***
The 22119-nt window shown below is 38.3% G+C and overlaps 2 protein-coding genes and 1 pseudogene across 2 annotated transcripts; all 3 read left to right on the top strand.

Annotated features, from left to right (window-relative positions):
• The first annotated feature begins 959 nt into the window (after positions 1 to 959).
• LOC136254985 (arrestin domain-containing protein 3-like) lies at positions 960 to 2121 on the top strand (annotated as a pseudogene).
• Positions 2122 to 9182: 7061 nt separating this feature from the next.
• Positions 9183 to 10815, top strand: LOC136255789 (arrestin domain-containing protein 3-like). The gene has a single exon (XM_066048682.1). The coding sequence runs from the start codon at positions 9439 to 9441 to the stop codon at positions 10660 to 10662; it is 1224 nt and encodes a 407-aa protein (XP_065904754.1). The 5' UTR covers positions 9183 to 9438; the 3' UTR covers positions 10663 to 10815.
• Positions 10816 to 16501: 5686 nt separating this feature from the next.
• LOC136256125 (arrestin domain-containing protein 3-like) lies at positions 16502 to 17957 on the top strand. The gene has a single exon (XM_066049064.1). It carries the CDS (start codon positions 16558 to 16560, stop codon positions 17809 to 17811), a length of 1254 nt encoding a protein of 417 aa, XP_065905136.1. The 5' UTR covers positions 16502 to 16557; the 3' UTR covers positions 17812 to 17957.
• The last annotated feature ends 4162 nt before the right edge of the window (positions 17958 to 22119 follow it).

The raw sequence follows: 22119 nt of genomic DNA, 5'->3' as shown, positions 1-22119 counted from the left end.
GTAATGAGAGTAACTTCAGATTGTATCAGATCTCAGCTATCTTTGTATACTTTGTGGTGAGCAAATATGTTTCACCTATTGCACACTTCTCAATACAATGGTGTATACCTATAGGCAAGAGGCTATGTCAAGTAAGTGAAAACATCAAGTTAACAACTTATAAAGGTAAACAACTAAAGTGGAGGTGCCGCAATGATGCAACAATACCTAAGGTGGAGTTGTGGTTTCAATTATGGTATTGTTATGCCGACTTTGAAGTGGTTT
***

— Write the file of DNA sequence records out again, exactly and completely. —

The 22119-nt window shown below is 38.3% G+C and overlaps 2 protein-coding genes and 1 pseudogene across 2 annotated transcripts; all 3 read left to right on the top strand.

Annotated features, from left to right (window-relative positions):
• The first annotated feature begins 959 nt into the window (after positions 1 to 959).
• LOC136254985 (arrestin domain-containing protein 3-like) lies at positions 960 to 2121 on the top strand (annotated as a pseudogene).
• Positions 2122 to 9182: 7061 nt separating this feature from the next.
• Positions 9183 to 10815, top strand: LOC136255789 (arrestin domain-containing protein 3-like). The gene has a single exon (XM_066048682.1). The coding sequence runs from the start codon at positions 9439 to 9441 to the stop codon at positions 10660 to 10662; it is 1224 nt and encodes a 407-aa protein (XP_065904754.1). The 5' UTR covers positions 9183 to 9438; the 3' UTR covers positions 10663 to 10815.
• Positions 10816 to 16501: 5686 nt separating this feature from the next.
• LOC136256125 (arrestin domain-containing protein 3-like) lies at positions 16502 to 17957 on the top strand. The gene has a single exon (XM_066049064.1). It carries the CDS (start codon positions 16558 to 16560, stop codon positions 17809 to 17811), a length of 1254 nt encoding a protein of 417 aa, XP_065905136.1. The 5' UTR covers positions 16502 to 16557; the 3' UTR covers positions 17812 to 17957.
• The last annotated feature ends 4162 nt before the right edge of the window (positions 17958 to 22119 follow it).

The raw sequence follows: 22119 nt of genomic DNA, 5'->3' as shown, positions 1-22119 counted from the left end.
GTAATGAGAGTAACTTCAGATTGTATCAGATCTCAGCTATCTTTGTATACTTTGTGGTGAGCAAATATGTTTCACCTATTGCACACTTCTCAATACAATGGTGTATACCTATAGGCAAGAGGCTATGTCAAGTAAGTGAAAACATCAAGTTAACAACTTATAAAGGTAAACAACTAAAGTGGAGGTGCCGCAATGATGCAACAATACCTAAGGTGGAGTTGTGGTTTCAATTATGGTATTGTTATGCCGACTTTGAAGTGGTTT